A basic package with a turn-key company costs almost 250 000 SEK. Extra services, like tailored software in order to be able to act like a bank, costs extra.

DN’s investigation of the companies in the remote cabin leads on to St Petersburg in Russia. During the summer of 2014 a Russian citizen, Nikolaij Kirijanov, was found guilty of extensive financial fraud. According to the verdict he was behind a kind of Pyramid scheme that lured hundreds of people to lose their savings, in total over 12 million SEK.

The Russian prosecuting authority called Kirijanov the leader of a criminal grouping in St Petersburg. He was sentenced to three years in jail, but that didn’t stop Kirijanov, through his company in the Seychelles, in September 2015 taking over the companies that are now registered at the desolate cabin outside Graninge.

Kirijanov owns Nordic Heritage Trust, the limited partnership highlighting how a Swedish trust can hide money and avoid taxes. ”With maximum confidentiality you can give material support to people without it being possible to track the sender”, the company writes when marketing the setup.

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The owner of the cabin in Västernorrland can be found in the small village of Èze, beautifully situated between Nice and Monaco on the French Riviera. He is a Russian citizen, 59 years old, and his name is Sergeij Martazov.

He is not registered on any of the limited partnerships, but through the e-mail address and the phone number he stated on the property contract for the cabin, DN has been able to trace him to several adverts on Russian sites.

He sells Swedish "trust companies", created in order to avoid taxes and hiding money. The adverts highlight that the companies are ”approved” and registered with the Swedish money laundering registry. They list the possible transactions – “it can be compared with an offshore bank but without banking capital". One of the more advanced companies is sold for almost 3 million SEK. According to the advert it has an international banking license.

At Sergeij Martazv’s address in Èze there is also a company calling itself ”European Banking Monitoring association”, EBMA.

The association was registered during the spring of 2017. Behind it is a man who calls himself Alex Martazov, and who in the name of the association has guaranteed the authenticity of documents that have been sent to the Swedish Companies Registration Office. EBMA’s stamp can be found on several of the documents connected to the Swedish limited partnerships. The purpose seems to be to create a false picture of legitimacy through an imaginary body of control that guarantees the legitimacy of the documents sent in.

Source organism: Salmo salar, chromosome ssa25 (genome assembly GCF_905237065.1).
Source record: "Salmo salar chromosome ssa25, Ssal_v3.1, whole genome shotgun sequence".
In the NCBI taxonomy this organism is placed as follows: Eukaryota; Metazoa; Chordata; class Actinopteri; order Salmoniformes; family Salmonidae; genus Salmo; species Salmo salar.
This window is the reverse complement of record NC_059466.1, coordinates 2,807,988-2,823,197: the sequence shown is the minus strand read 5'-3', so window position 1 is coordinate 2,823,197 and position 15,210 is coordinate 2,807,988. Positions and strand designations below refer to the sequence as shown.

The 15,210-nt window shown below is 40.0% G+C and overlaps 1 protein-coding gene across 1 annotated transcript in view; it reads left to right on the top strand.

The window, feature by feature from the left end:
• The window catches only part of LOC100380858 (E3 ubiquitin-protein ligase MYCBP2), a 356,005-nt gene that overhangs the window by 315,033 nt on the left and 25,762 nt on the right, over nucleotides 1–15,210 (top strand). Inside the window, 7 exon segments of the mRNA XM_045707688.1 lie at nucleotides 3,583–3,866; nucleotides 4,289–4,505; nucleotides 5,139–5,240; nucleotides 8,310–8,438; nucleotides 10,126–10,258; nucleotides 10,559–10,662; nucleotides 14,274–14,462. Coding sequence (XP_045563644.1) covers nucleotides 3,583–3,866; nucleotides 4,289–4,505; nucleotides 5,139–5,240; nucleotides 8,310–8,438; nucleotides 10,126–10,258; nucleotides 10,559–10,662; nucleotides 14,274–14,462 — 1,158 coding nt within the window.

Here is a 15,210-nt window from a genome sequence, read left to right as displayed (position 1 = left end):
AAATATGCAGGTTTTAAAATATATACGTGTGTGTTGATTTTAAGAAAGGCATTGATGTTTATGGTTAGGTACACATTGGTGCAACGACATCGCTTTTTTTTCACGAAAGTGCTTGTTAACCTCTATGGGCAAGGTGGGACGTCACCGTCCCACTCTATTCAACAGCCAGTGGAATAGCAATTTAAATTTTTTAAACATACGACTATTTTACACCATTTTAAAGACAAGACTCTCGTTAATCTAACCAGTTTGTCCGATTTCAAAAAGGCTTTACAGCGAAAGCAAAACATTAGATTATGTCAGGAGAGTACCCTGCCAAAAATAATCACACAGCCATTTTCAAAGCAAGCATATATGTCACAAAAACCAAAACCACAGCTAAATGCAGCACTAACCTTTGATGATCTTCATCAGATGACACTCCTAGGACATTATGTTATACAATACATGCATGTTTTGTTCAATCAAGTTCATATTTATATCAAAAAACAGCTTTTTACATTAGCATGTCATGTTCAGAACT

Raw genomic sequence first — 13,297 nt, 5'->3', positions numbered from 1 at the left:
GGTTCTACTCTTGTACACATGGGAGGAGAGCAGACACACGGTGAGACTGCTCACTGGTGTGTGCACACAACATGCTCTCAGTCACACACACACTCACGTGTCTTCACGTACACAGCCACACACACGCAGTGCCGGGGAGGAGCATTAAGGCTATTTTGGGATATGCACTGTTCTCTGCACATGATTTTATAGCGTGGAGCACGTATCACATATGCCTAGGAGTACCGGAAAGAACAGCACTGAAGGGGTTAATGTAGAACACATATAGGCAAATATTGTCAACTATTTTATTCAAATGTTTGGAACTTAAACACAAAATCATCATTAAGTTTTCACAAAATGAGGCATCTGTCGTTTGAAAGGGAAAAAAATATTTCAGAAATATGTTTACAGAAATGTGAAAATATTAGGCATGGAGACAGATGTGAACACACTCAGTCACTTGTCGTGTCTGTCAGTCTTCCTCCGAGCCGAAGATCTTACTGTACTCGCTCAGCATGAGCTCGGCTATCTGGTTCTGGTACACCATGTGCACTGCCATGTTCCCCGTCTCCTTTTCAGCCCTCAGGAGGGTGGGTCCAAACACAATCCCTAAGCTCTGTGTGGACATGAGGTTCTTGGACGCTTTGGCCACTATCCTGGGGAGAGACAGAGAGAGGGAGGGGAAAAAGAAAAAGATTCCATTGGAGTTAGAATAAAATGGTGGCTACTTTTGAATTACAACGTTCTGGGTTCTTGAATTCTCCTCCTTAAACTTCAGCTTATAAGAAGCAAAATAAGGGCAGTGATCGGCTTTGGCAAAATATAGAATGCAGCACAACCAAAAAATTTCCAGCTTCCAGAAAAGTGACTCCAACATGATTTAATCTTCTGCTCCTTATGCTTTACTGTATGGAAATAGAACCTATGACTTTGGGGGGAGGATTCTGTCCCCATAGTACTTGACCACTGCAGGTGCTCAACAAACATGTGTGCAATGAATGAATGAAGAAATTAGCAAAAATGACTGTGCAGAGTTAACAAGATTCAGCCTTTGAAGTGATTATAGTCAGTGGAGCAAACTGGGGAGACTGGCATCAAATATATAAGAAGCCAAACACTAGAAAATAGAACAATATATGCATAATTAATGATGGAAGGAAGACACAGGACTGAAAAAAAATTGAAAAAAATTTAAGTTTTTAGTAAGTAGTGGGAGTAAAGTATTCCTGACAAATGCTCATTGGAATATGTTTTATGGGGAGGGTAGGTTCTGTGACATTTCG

At the same address in Èze there is also a company offering dance shows with lightly clad women for private parties and events.

It’s obvious that Èze plays an important role for the men behind the Swedish trust companies. One of their companies is called Barons de Èze (”The barons of Èze”) and is registered in the Seychelles.

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A third partner emerges in the company documents for Barons de Èze: Erik Shekhmametev, 34, from St Petersburg. He is the signatory for Barons de Èze and another company in the Seychelles. Erik Shekhmametev’s name is registered on several of the websites marketing Swedish trust companies. In Russian social networks he has several pictures of himself posing in front of luxury cars and casinos in Monaco.

The fourth person who can be connected to the desolate cabin is a 34-year-old Romanian citizen by the name of Ivan Petuhovschii.

DN:s examination shows that he is in fact Russian, and his name is Ivan Petushovskij. Recently he could be seen in Russian media as the founder of Exmo, a venue for trading Bitcoin. According to Exmo they have half a million users.

Petuhovschii is also registered as the owner of the company Banque T China in Hong Kong, which according to the Chinese Companies Registration Office has one billion dollars in capital stock.

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The four Swedish limited partnerships that are registered at the cabin and their owner companies all have different complicated connections to each other. The false bank in Moscow uses Banque T China in its marketing. And in turn, Banque T China is the buyer of a company sold by Barons de Èze.

It’s obvious that the setup around the companies has been created in order to make it difficult to understand who is behind them. At the same time they want to look like large and legitimate companies.

The Swedish money laundering prevention system has not been able to stop them. On the contrary – it has created a perfect front.

Translation: Evelyn Jones